Microkhan by Brendan I. Koerner

Men Rule Everything Around Me

December 2nd, 2011 · 2 Comments

Interesting little tidbit in this excellent profile of Lady Carol Kidu, Papua New Guinea’s only female legislator, who is pushing a controversial bill to allocate a set percentage of parliamentary seats for women:

Kidu knows that if the bill fails then when she retires next year PNG will likely become the 10th nation in the world without a single elected female representative. Six of those would be Australia’s near neighbours in the Pacific, the others being Nauru, the Solomons, Micronesia, Palau and Tonga (where the King has installed one unelected woman in the Parliament).

Curious about the other four entires on that list, I tracked down the complete figures here. It’s not the easiest dataset to parse, in part because the table doesn’t mention which nations have quotas for female political participation. But there is plenty to chew over nonetheless, and not just the fact that the United States is tied with Turkmenistan. There are, in fact, several global powerhouses that rank far lower than the U.S., including Brazil and Japan (though, in the former case, a female president now reigns). And there are some mysteries at the top of the list, too, such as Seychelles, which doesn’t have an official quota system (though political parties there are aware of the need for more female candidates).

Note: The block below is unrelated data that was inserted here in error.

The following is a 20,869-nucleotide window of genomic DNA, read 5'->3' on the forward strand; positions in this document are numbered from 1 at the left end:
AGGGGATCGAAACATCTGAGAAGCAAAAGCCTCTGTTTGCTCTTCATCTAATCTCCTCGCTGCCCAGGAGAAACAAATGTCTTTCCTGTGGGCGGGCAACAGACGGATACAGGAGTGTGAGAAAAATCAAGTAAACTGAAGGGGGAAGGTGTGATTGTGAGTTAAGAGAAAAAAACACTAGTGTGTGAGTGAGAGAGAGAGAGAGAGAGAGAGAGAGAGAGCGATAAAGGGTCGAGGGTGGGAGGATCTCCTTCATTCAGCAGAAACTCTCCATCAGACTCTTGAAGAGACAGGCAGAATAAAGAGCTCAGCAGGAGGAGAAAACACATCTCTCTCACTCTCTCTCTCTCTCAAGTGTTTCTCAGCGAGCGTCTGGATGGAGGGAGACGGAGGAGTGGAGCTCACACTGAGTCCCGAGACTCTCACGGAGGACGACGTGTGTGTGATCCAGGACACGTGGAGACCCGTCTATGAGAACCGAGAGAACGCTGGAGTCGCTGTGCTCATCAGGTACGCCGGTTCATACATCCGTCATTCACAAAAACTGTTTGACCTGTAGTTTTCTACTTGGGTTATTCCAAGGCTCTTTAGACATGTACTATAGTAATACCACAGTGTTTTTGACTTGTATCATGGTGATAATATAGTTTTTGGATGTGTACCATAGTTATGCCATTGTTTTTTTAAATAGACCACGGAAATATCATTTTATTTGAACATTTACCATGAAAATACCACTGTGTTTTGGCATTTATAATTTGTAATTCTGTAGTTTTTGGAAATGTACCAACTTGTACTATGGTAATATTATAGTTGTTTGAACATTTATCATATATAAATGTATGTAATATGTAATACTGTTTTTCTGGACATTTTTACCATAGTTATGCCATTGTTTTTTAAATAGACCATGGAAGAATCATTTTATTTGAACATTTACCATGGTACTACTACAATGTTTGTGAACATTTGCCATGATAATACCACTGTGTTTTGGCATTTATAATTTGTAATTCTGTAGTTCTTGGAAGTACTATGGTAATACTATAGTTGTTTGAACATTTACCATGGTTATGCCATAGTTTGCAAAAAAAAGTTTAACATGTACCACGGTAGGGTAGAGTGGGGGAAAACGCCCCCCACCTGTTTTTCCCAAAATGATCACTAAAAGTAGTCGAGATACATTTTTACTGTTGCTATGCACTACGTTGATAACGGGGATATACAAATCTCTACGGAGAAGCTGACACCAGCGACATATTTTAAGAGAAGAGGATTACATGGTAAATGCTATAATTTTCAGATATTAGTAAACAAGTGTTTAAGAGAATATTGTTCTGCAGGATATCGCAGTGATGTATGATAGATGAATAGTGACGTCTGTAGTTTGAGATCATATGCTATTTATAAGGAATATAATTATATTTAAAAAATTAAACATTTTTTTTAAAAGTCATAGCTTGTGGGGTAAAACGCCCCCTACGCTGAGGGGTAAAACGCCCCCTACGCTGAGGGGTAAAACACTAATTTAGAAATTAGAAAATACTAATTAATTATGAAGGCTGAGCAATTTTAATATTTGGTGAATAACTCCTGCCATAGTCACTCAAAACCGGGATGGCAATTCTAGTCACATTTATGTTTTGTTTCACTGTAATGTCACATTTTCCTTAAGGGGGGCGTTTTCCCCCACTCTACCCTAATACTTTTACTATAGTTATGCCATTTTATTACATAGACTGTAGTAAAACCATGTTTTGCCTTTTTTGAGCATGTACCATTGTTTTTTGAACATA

In Papua New Guinea, the opposition to Kidu’s bill basically boils down to a libertarian argument—that the government has no right to dictate the will of the people. But this ignores the fact that local votes are often controlled by power brokers such as tribal chiefs; to assume that the political playing field is level from the get-go is laughable. Quotas may seem heavy-handed, but sometimes extraordinary measures are necessary to break up what amount to power monopolies. And though feminizing Papua New Guinea’s national politics will not magically make the country’s problems disappear, it’s worth the experiment. Anything is better than maintaining the status quo.

(Image via Daniel Pilar)


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2 Comments so far ↓

  • Jordan

    It’s a tricky balance. As with all quota schemes, it seems fairly important to also qualify the conditions under which they could be terminated. Much easier to sell them as temporary but necessary measures if you can actually show that there is a defined end-point. Which isn’t a trivial thing to figure out, but so it goes with all of these messy situations.

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